- A change initiative can’t be termed as successful if affected people are not onboard. It is generally not possible to have everyone Onboard right from the day the change was introduced. When he first began to drive the changes in his organization, Vineer Nayar understood that not all people would come on board immediately and in fact there are three different groups of people depending largely on the way they embrace change-
Transformers: Transformers are the people who were just waiting for someone to initiate the change and they join the bandwagon almost immediately. They are the ones who are usually aware of shortcomings in the current environment but probably were not the influential enough to drive the change themselves earlier on. They are the people who not only embrace change but also are ready with suggestions, ideas and raise their hand to implement some to completion.

Lost Souls: They are the people who would never support any kind of change. They always have this negativity surrounding them and they somehow are never able to lift themselves from their hopeless state. They somehow believe that every new initiative is an eye wash from the management or the organization. Whenever the new idea is suggested they would simply go ahead and dismiss that not only in their minds but also knowingly and unknowingly try to spread their negativity by airing their views.

Fence sitters: These are the third bunch of people, who generally are reluctant to share their views, rarely would ask the questions and would rather play a wait and watch game. They may not openly criticize the change but won’t either embrace it with wholeheartedness. When asked their opinions, they are likely to say nice things rather than be upfront honest. They would closely watch "Transformers" and the "Lost Souls" and may even change their opinions in short time. In any change initiatives, such people are usually in the majority. They get easily influenced in either direction.

In my dealing with change, i find this classification just apt and it is very useful in understanding the dynamics and even the acceptance of change. One example from the past that comes to mind was around the time when the IT automation of Indian Railways was being introduced, that was indeed the massive way in which the Indian Railways operated. Being the largest employers in the world, driving any changes to work processes was never easy. I remember there were technocrats and visionaries who were favoring the idea, then there were employee unions who were fearing the attrition due to automation of Railway operations who were vocal about criticizing the initiative, they were the "Lost Souls". Then there were many people who were lured by potential benefits of new changes to the customers as well as the employees (Learning new job skills etc.) but at the same time distracted by Lost Souls. These were "Fence Sitters". It was good for the customers and eventually the country that such a change was made. And this change was possible because a lot of "Fence Sitters" and eventually "Lost Souls" joined the "Transformers".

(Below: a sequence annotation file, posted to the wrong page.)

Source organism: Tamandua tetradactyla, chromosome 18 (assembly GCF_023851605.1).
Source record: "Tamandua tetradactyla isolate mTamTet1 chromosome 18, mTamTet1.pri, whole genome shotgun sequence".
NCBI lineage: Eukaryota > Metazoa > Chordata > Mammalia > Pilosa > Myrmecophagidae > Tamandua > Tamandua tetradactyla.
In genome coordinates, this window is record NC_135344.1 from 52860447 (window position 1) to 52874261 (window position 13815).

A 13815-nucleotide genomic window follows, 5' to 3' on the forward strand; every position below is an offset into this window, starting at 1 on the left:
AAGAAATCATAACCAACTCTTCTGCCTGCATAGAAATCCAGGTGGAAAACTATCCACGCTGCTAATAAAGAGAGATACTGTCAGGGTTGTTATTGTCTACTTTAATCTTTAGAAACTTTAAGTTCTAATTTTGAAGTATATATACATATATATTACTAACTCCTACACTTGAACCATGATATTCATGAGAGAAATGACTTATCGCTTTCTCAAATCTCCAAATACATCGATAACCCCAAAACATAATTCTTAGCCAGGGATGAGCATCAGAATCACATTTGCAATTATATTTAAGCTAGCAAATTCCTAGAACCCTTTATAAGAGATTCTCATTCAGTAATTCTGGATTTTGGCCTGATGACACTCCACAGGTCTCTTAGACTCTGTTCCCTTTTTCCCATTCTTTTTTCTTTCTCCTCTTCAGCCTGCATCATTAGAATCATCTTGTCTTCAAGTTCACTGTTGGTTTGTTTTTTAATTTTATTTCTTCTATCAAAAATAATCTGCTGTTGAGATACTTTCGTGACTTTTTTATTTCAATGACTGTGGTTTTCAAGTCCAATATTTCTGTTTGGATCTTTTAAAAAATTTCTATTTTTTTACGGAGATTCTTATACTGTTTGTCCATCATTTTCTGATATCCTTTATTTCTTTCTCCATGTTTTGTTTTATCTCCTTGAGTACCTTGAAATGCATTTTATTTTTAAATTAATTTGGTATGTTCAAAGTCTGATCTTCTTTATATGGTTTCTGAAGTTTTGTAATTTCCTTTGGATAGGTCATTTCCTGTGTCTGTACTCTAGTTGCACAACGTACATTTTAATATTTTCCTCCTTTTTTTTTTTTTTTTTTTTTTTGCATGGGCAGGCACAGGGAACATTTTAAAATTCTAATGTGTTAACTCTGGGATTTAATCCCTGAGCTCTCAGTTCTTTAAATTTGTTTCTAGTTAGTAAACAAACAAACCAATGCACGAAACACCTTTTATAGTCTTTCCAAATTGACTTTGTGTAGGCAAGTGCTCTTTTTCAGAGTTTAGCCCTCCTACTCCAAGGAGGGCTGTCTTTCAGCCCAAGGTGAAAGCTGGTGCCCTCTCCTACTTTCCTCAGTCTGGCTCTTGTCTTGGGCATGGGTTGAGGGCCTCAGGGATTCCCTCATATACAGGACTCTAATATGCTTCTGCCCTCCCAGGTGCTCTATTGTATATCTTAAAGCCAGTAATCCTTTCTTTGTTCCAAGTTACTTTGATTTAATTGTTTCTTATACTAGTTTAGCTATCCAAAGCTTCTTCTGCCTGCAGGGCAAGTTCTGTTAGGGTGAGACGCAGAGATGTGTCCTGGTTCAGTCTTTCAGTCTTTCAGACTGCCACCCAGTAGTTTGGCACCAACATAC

So eventually with every defining change, over a period of time, "Transformers" becomes a majority with most of the "Fence-Sitters" going up the level and the "Lost Souls" either change their minds and embrace change or fade out completely from the scene.

What do you want to become this new year- "a Transform", "a Lost Soul" or "a Fence Sitter" ?
Wishing you a Transformational New Year 2011.

1 comment:

Anonymous said...

Good article on how to drive any changes to work processes.